I am very grateful to the eminent Lucy Series, who writes the amazing The Small Places blog, for drawing my attention to a very recent judgment from the Court of Protection (Northamptonshire Healthcare NHS Foundation Trust and Northampton & Nene CCG v. ML, EL & BL:  EWCOP 2). I will summarise it as best I can.
The case, which was published on 16th May 2014, concerns ML. ML is a man of 25, with severe learning disability, developmental disorder, autism, epilepsy and diabetes. He lives with his parents, EL & BL, his mother, EL, being his primary carer. He attends a National Autistic Society day centre 3 days a week.
It appears that between the mother and the committed staff of the day centre, there is evidence that ML is being appropriately cared for, and the treatment programme he is receiving is suited to his needs and is showing an improvement in his behaviour problems.
Mr Justice Hayden observes:
“Some aspects of ML's behaviour are very challenging, inevitably these have to be the focus of my attention when I come to consider the issues before me, but I should like to emphasise, that which BL has properly insisted upon at this hearing, there is a great deal more to ML than either his raft of problems or his, at times, violent outbursts. He is a young man who often radiates a sense of his own happiness and contentment to others; he has a real capacity for enjoyment, especially swimming. He can be warm and affectionate to those he trusts and knows well, particularly his mother. He has a sense of humour that is entirely his own, which occasionally has a subtlety and nuance to it that both delights and sometimes inspires his parents.”
Nevertheless, ML’s local Trust and CCG maintain that:
“i) ML lacks capacity to litigate and/or to make decisions about his care and /or residence;
ii) it would be in ML's best interest to reside at Bestwood Hospital;
iii) it would be in ML's best interest to undergo treatment at Bestwood Hospital until such time as he is able to be discharged to a suitable assisted living package in the community.”
To put it bluntly, they were seeking to remove ML from his loving parents and supportive day care centre, and place him in a hospital for an unspecified time.
This appears to be on the grounds that a nurse consultant concerned with ML’s care considered him to be “one of the most dangerous patients she has encountered still living within the community”. In her evidence to the Court she declared that "If ML is not transferred out of his current environment and routines his world is going to continue to decrease". She expressed concern about his diet, which she said consisted entirely of jam sandwiches, and she was very critical of the day centre.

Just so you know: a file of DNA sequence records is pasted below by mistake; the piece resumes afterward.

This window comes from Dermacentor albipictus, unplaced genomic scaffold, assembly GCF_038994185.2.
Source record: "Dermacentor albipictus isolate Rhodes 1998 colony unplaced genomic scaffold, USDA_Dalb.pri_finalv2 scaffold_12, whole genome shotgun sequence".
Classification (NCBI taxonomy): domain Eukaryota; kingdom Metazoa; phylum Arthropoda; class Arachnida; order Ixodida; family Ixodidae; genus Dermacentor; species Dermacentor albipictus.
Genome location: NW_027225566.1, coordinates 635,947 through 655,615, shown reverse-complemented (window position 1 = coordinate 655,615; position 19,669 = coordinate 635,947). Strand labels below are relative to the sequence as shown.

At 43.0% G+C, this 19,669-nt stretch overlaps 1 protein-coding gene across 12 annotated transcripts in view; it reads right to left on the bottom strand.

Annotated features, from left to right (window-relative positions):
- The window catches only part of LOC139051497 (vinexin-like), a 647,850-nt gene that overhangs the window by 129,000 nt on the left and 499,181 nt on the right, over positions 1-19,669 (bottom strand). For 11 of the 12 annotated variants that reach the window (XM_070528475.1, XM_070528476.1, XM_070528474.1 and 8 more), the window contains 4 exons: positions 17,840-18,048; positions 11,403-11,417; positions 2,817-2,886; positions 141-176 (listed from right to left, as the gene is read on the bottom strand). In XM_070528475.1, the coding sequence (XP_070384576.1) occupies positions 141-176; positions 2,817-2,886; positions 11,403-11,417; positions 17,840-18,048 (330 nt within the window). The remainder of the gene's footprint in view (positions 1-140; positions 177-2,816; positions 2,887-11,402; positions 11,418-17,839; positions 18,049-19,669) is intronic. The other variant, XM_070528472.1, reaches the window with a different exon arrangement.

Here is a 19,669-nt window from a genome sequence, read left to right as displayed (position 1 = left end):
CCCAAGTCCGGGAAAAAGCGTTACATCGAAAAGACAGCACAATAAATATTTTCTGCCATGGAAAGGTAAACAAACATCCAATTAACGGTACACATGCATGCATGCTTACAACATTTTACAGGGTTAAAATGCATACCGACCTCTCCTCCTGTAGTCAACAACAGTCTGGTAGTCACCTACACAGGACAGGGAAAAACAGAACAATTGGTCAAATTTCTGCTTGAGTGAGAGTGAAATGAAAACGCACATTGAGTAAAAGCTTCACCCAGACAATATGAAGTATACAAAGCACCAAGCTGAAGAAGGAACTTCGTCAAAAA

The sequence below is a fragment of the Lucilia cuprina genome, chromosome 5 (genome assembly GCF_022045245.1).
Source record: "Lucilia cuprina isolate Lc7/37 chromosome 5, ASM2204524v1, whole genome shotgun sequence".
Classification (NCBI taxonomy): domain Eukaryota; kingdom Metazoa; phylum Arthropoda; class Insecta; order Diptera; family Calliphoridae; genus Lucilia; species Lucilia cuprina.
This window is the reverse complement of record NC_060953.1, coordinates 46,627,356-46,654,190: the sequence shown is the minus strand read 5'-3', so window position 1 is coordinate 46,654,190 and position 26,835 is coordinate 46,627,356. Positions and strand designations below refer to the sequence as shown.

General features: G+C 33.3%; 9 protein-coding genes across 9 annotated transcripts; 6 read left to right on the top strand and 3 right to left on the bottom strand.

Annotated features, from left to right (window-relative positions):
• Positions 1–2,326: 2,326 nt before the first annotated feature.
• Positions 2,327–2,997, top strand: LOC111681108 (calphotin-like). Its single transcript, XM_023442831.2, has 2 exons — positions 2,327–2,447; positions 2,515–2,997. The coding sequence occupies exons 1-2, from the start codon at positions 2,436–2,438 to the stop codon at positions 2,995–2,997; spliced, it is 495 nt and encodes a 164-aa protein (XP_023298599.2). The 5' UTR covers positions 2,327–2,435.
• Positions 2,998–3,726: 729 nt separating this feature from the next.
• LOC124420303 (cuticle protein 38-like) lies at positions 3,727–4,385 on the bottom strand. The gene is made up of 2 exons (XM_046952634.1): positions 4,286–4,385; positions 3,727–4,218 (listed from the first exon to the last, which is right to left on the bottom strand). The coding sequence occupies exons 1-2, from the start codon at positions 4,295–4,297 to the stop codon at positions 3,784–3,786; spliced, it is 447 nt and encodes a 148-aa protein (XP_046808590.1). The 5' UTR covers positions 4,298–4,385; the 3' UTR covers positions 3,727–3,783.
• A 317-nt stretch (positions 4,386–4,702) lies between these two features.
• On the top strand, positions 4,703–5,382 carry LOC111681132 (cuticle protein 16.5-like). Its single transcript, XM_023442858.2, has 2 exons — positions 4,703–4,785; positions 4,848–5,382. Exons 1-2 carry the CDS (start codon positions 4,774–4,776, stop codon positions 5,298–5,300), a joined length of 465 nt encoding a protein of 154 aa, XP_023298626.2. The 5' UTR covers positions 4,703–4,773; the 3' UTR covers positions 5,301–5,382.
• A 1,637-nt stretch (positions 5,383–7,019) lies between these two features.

In 2012, ML spent several months in a learning difficulties hospital detained under the Mental Health Act. The Judge noted a range of concerns about the extent and length of time that ML was placed in seclusion.
A psychiatrist who gave evidence to the Court said that he “saw no evidence that during the 5 months in hospital ML had learnt new self care skills sufficient to change his care needs.” He went on to say that he had often had to be restrained for long periods of time, and when finally placed in a seclusion room was so aroused and angry that he “then kicks and headbangs in a way that he was not prone to do – to the point of knocking himself unconscious and giving himself black eyes".
ML’s parents became so concerned about his treatment in this hospital that they applied to a Mental Health Tribunal for his discharge. The Tribunal discharged him.
ML’s parents were concerned that, despite the reputation of the hospital to which it is proposed that he should be admitted, it would “weaken his relationship with his family, who he does not respond to well out of the context of the home environment. It is distinctly possible he will not want to see them in hospital. If his behaviour were to deteriorate, as it did following the Vale admission, he would potentially be entirely unmanageable in the community… and there would in effect be no way back. ML would have lost the delicate security of the present status quo and be consigned to permanent institutional care. For BL that heartbreaking prospect is simply too great a risk.”
So in a nutshell: ML has severe learning difficulties and challenging behaviour. The local Trust and CCG want him to be placed in a hospital for probably 2 years or more, in order to rehabilitate him in some way, on the basis it appears that sooner or later his parents will be unable to care for him. Aware that this may amount to a deprivation of liberty, they want to do this under the MCA. His parents, however, want him to continue to live with them, where he is patently happier than when in a hospital setting, and the National Autistic Society are supporting him and working with him on a behavioural programme.